White Pony (2000) was the record that first introduced electronics into Deftones‘s sound. It is therefore suitable that the band would pay homage to the album, on its twentieth anniversary, with a star-studded remix record, playfully titled Black Stallion. Yet, while a curious and fitting celebration, the results do not always capture the ambition of the original White Pony.

Black Stallion begins in fine form, with Calms Casino‘s take on “Feiticeira”. The track’s distinctive opening riff instantly breaks down into a bass-heavy, ambient numebr that perfectly transforms the song into something completely different and distinctive while still retaining many of its original hallmarks. What stands out about the track is that its remix is mainly musical, with only frontman Chino Moreno’s repeated refrain “Soon I’ll let you go, soon I’ll let you go” retained from the original vocal and threateningly buried beneath the malevolent, yet sensual soundscape. The only real complaint about the song is that it, indeed, lets the listener go far too soon. At only two-minutes long – a full minute shorter than Deftones’ original composition – it barely gets going before it’s over and it feels like there was plenty more room to expand it into something fuller and more ambitious. The track, thereby, perfectly captures both the strengths and weaknesses of Black Stallion‘s offerings, which are split fairly evenly between ambitious re-imaginings and throwaway rearrangements.

The album’s best moments come when one of the artists takes the original track and transforms its into something entirely different, yet still recognisable. An early, and possibly Black Stallion‘s best, example comes from Blanck Mass (a.k.a. Fuck Buttons‘ Benjamin John Power)’s take on “Elite”. Power takes the tracks original driving riff and scathing vocal and morphs them into something that wouldn’t out of place on one of Mick Gordon‘s Doom soundtracks. Trevor Jackson‘s take on “Korea” achieves a similar effect, recasting on of White Pony‘s heaviest and most aggressive offerings as a spacey sonic collage. Tourist (of ripping off Tom Petty fame) attempts something similar with “Change (in the House of Flies)”, perhaps White pony‘s most iconic moment. The results, however, are far less successful – little of the original song being retained beyond some semblance of the chord progression and Moreno’s opening verse, which is mashed up with something that sounds Carol and Tuesday‘s “Move Mountains”. The minimal interaction with the original composition leaves the track sounding like an original work which samples “Change” rather than a re-interpretation, making it perhaps Black Stallion‘s least essential inclusions. Still, Tourist’s wide swing is appreciated when compared to some of the safer and less-inspired contributions.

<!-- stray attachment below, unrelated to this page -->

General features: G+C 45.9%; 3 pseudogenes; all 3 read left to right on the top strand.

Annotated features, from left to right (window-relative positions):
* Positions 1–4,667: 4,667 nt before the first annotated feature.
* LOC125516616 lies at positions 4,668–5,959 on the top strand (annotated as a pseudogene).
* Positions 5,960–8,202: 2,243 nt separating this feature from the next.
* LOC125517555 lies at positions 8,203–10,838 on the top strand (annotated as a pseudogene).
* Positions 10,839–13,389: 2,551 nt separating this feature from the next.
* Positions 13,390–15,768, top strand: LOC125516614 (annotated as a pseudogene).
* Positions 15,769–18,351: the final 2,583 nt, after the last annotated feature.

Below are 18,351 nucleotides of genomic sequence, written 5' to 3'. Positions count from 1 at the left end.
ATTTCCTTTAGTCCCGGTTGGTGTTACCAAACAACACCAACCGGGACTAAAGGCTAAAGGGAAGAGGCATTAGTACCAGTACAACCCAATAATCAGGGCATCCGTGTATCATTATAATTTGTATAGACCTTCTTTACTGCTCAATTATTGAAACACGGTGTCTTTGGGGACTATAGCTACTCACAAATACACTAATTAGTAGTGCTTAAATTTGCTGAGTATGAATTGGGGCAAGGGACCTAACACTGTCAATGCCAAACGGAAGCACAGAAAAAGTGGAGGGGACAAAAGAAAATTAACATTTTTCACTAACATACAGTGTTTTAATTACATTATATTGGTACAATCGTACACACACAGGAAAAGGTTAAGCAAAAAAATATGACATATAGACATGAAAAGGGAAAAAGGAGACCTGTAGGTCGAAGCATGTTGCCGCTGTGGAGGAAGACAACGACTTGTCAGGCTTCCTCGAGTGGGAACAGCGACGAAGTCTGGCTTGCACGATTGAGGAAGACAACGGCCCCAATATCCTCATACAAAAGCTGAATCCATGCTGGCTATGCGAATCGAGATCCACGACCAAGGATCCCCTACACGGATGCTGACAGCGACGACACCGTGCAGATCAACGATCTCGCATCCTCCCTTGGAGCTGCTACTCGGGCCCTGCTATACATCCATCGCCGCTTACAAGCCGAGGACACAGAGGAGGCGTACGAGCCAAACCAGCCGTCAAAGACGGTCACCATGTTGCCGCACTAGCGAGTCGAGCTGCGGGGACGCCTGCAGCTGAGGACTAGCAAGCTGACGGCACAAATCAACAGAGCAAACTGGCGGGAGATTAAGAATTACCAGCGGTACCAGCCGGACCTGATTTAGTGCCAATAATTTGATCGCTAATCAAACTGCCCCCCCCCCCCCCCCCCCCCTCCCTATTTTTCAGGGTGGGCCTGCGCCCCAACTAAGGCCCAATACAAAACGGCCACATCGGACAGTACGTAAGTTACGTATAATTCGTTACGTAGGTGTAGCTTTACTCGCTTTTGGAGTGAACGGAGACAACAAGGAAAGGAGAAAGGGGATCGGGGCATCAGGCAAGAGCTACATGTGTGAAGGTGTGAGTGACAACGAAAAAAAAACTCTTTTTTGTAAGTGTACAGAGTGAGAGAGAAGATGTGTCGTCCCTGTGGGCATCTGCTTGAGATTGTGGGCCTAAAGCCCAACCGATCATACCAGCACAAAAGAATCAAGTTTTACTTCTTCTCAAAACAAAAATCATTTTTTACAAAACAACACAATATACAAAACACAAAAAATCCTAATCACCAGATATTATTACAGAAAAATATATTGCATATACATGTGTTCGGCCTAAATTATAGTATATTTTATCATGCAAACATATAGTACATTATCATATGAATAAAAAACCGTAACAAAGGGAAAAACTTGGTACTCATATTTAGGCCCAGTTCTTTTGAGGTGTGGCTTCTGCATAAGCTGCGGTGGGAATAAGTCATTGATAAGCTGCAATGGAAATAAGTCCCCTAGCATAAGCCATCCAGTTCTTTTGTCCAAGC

Surprisingly, a lot of Black Stallion‘s less-inspired numbers come from its most notable contributors. DJ Shadow adds a thick undercurrent of bass to “Digital Bath”, which is nice, but then he also takes away the rest of the instrumentation, replacing it with seemingly random electronic tinkerings and intermittent “ugh”s – which I’m not sure anyone really wanted – while Moreno’s vocal track remains untouched. It’s one of the greatest vocal performance’s ever committed to record, so hearing it in semi-isolation really highlights just how fantastic a vocalist Moreno is at (arguably) the peak of his powers. However, stripping away the instrumental support, also shows how much he intertwines with his surroundings which, when removed, rob the track of its full effect. When Moreno kicks into the chorus and the music no longer lifts with him, it’s rather anti-climactic, and the same can be said for when the song suddenly disolves into the sound of Mario getting a Super Mushroom for some reason.